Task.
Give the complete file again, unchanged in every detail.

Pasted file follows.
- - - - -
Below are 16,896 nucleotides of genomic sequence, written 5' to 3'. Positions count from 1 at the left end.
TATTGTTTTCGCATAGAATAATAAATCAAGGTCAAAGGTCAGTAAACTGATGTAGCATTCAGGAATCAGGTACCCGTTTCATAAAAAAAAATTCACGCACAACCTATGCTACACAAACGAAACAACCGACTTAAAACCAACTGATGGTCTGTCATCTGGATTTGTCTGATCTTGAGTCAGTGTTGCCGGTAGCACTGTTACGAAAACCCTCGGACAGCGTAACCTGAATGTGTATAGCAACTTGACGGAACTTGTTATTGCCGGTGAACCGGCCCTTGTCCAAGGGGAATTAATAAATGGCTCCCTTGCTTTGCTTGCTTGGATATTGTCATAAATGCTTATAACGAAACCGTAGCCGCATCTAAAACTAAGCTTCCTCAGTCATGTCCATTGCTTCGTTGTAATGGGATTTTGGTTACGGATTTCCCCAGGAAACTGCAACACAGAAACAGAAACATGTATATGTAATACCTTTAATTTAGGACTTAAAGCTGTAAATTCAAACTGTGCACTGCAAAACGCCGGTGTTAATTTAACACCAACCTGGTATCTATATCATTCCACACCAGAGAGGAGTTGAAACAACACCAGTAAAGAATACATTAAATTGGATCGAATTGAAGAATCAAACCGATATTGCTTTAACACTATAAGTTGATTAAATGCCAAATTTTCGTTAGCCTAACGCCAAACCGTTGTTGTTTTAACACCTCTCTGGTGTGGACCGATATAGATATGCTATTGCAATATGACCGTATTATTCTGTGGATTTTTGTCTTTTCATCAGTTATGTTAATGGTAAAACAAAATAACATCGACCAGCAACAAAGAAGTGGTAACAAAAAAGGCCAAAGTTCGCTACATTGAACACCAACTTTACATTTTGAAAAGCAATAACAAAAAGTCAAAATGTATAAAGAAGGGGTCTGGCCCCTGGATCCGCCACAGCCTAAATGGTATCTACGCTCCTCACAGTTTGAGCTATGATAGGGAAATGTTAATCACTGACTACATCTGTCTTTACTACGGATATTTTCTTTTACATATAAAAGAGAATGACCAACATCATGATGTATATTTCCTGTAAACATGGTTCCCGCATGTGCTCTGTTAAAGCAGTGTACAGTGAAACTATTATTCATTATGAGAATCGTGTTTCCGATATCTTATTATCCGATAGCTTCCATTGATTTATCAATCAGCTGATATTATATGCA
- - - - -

Below are 16,896 nucleotides of genomic sequence, written 5' to 3'. Positions count from 1 at the left end.
TATTGTTTTCGCATAGAATAATAAATCAAGGTCAAAGGTCAGTAAACTGATGTAGCATTCAGGAATCAGGTACCCGTTTCATAAAAAAAAATTCACGCACAACCTATGCTACACAAACGAAACAACCGACTTAAAACCAACTGATGGTCTGTCATCTGGATTTGTCTGATCTTGAGTCAGTGTTGCCGGTAGCACTGTTACGAAAACCCTCGGACAGCGTAACCTGAATGTGTATAGCAACTTGACGGAACTTGTTATTGCCGGTGAACCGGCCCTTGTCCAAGGGGAATTAATAAATGGCTCCCTTGCTTTGCTTGCTTGGATATTGTCATAAATGCTTATAACGAAACCGTAGCCGCATCTAAAACTAAGCTTCCTCAGTCATGTCCATTGCTTCGTTGTAATGGGATTTTGGTTACGGATTTCCCCAGGAAACTGCAACACAGAAACAGAAACATGTATATGTAATACCTTTAATTTAGGACTTAAAGCTGTAAATTCAAACTGTGCACTGCAAAACGCCGGTGTTAATTTAACACCAACCTGGTATCTATATCATTCCACACCAGAGAGGAGTTGAAACAACACCAGTAAAGAATACATTAAATTGGATCGAATTGAAGAATCAAACCGATATTGCTTTAACACTATAAGTTGATTAAATGCCAAATTTTCGTTAGCCTAACGCCAAACCGTTGTTGTTTTAACACCTCTCTGGTGTGGACCGATATAGATATGCTATTGCAATATGACCGTATTATTCTGTGGATTTTTGTCTTTTCATCAGTTATGTTAATGGTAAAACAAAATAACATCGACCAGCAACAAAGAAGTGGTAACAAAAAAGGCCAAAGTTCGCTACATTGAACACCAACTTTACATTTTGAAAAGCAATAACAAAAAGTCAAAATGTATAAAGAAGGGGTCTGGCCCCTGGATCCGCCACAGCCTAAATGGTATCTACGCTCCTCACAGTTTGAGCTATGATAGGGAAATGTTAATCACTGACTACATCTGTCTTTACTACGGATATTTTCTTTTACATATAAAAGAGAATGACCAACATCATGATGTATATTTCCTGTAAACATGGTTCCCGCATGTGCTCTGTTAAAGCAGTGTACAGTGAAACTATTATTCATTATGAGAATCGTGTTTCCGATATCTTATTATCCGATAGCTTCCATTGATTTATCAATCAGCTGATATTATATGCA